July 12, 2010

stuff about fashion blogging, again, again

(The first two.)

So I just watched Jefferson Hack's interview with Imran Amed of the Business of Fashion for the thousandth time, because it makes me very happy, and very optimistic about this digital age, which is so big that it's beyond any of us and we have no clue what to do with it, and about fashion in general.
Don't you love this guy? I like how, among many other things, he said magazines are only more important now that there's no need for news and there can be substantial content. For me, there are only a few magazines whose more news-type stuff I read (Interview, T, Vogue US) and the others I really just look at the editorial content.

Aaaaand I smiled at what he said about bloggers. Does this mean I think I deserve to be sitting front row, or at all, at a few shows? Hell no, and it's never because of my blog alone, it's because I'm affiliated with a project or magazine that has me there, but I'm happy to write about what I saw and how I feel about it on the blog as well, and hear what my commenters thought, and maybe this reaches a different demographic of people than a magazine or newspaper, because anything can only reach so many people before there have to be some that can't identify with it. This doesn't mean anyone has to be all print, or all blogs. No one is going to stop reading a magazine they like because they started reading a blog. Blogs are not magazines, they are not alternatives to magazines, and they usually have different goals than magazines, though it doesn't even make sense to generalize it that way because each blog or magazine has a different goal from the next. It just means that you can hear from someone with years in the industry and someone who is more outside of it; you can hear different opinions from people with different backgrounds, and this ultimately makes for a more interesting discussion. I don't think the digital age means that bloggers, not magazines or critics, decide what's cool or what people wear; I think it means that no one really decides that now, because there are so many points of views. I know that I don't try to give any advice about what people should wear, because I just would like everyone to wear what they want. This larger discussion sort of forces people to be more creative and honest, which is a good thing, no? All this Internet-ness makes fashion about a conversation anyone can take part in, which is, in my opinion, more democratic and interesting.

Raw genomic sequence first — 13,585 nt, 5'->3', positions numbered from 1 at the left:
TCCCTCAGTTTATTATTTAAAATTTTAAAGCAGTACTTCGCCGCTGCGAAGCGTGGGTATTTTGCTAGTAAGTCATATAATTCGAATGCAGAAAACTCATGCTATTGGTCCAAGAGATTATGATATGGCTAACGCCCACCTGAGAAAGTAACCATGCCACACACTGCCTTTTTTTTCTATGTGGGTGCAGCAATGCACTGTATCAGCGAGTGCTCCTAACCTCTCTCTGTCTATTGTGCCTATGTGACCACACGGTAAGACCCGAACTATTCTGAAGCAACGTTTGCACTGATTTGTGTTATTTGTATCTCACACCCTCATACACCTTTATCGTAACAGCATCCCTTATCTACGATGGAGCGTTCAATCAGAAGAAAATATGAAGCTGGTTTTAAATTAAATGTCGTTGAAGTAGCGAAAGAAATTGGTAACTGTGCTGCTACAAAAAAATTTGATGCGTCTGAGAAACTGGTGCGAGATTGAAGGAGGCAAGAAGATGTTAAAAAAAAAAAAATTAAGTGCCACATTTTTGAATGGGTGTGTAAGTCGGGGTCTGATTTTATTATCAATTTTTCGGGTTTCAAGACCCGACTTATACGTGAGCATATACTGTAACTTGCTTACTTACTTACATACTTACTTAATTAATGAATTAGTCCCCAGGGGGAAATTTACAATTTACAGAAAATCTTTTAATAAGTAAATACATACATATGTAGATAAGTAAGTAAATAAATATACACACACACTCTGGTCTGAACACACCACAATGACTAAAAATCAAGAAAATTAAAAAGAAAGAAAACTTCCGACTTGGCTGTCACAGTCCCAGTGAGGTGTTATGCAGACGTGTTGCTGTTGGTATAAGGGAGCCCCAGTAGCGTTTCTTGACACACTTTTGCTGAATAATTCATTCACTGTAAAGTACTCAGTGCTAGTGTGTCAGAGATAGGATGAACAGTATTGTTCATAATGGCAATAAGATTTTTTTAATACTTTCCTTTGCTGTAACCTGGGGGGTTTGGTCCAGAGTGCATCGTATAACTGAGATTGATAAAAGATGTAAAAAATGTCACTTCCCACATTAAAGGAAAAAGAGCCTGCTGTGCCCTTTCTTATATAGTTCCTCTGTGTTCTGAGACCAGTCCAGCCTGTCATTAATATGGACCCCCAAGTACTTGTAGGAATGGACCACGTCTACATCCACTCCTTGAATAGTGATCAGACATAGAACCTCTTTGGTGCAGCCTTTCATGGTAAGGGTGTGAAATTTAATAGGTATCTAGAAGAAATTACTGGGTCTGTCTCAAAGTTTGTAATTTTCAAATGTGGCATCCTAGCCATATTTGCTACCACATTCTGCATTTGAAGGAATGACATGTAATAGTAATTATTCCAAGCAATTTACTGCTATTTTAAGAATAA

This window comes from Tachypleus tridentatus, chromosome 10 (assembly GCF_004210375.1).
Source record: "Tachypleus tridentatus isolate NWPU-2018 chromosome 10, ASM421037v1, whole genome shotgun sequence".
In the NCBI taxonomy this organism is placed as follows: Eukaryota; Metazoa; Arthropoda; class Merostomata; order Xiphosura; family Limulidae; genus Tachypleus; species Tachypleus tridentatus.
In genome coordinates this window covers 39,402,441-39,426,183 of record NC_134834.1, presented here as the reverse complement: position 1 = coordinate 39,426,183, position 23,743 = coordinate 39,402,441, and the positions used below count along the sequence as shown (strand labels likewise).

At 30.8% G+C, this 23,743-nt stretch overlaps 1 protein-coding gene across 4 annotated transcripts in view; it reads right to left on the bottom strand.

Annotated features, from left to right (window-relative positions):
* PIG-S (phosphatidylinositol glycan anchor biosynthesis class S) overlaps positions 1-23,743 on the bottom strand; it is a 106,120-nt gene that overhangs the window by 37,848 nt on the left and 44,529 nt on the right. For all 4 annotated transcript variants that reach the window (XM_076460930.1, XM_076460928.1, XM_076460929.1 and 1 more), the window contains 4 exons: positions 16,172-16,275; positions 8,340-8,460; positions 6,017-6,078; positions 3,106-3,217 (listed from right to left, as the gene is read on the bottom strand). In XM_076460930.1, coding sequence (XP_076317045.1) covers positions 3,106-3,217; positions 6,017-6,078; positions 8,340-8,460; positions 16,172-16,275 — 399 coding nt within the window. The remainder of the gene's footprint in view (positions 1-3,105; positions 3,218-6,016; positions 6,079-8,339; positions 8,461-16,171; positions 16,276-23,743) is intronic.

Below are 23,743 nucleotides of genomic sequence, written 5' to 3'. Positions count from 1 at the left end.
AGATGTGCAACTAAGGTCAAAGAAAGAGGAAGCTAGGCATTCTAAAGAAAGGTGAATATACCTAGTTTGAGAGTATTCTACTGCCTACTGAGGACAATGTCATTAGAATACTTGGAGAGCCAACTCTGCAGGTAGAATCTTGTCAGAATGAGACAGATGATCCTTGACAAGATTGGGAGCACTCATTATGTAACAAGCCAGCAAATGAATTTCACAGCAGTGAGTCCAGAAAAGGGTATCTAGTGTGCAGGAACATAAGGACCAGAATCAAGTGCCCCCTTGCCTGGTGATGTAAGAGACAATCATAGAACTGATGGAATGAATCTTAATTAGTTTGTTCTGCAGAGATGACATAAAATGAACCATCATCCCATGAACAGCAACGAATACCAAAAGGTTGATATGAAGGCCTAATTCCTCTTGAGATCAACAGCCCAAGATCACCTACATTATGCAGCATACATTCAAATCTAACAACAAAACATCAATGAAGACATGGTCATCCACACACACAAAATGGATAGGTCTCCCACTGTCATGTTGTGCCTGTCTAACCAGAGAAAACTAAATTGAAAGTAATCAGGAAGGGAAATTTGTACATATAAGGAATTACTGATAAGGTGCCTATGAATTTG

Still, I didn't turn in my vote for the CFDA -- it's a different thing, because my opinion on my blog is less determining of someone else's fate than a CFDA vote. I can post a rap about Rei Kawakubo and write about the magic of Celine for this blog, but I can't hold that kind of responsibility for another person's career. I just want to be a part of the conversation.

Sooo, speaking of industry pioneers doing interviews with the Business of Fashion...
Untitled 1
Very jealous of anyone who lives in London! For those of us who are stuck in our homes, it'll be livestreamed here on Thursday, July 22nd, 7:30 GMT. I can't wait! And now, while on my shopping fast, I am horribly tempted to look at Net a Porter. Ack.


Maile said...

My heart races watching this interview! I love Jefferson's idea on satellite blogs, its brilliant!

Sonia said...

I completely agree - I love blogs, but I'm not parting with my glossies any time soon! You're very smart y'know, and I admire your CFDA vote decision-thing a lot. So yay!

Also jealous of the Londoners! Business of fashion <3

Sonia xo

Rheanne said...

love this ♥


Love, x

Erin said...

Oh. My. God.

I have been seriously scarred for life by the above comment...

I really agree with you on the whole thing with blogs not being an alternative to magazines. I read your blog AND Vogue, not one or the other!


esercizidistile said...

definitely right..I love blogs because somehow they give us the chance to be part of fashion world, but still I love to flip trought magazine's pages! great blog yours!

oliwia said...

you have a good point of view. the most horrible thing about bloggers is that they believe they're creating the fashion, that they're ruling its world, because they have 5000 of readers who say that they're cute.

sarah said...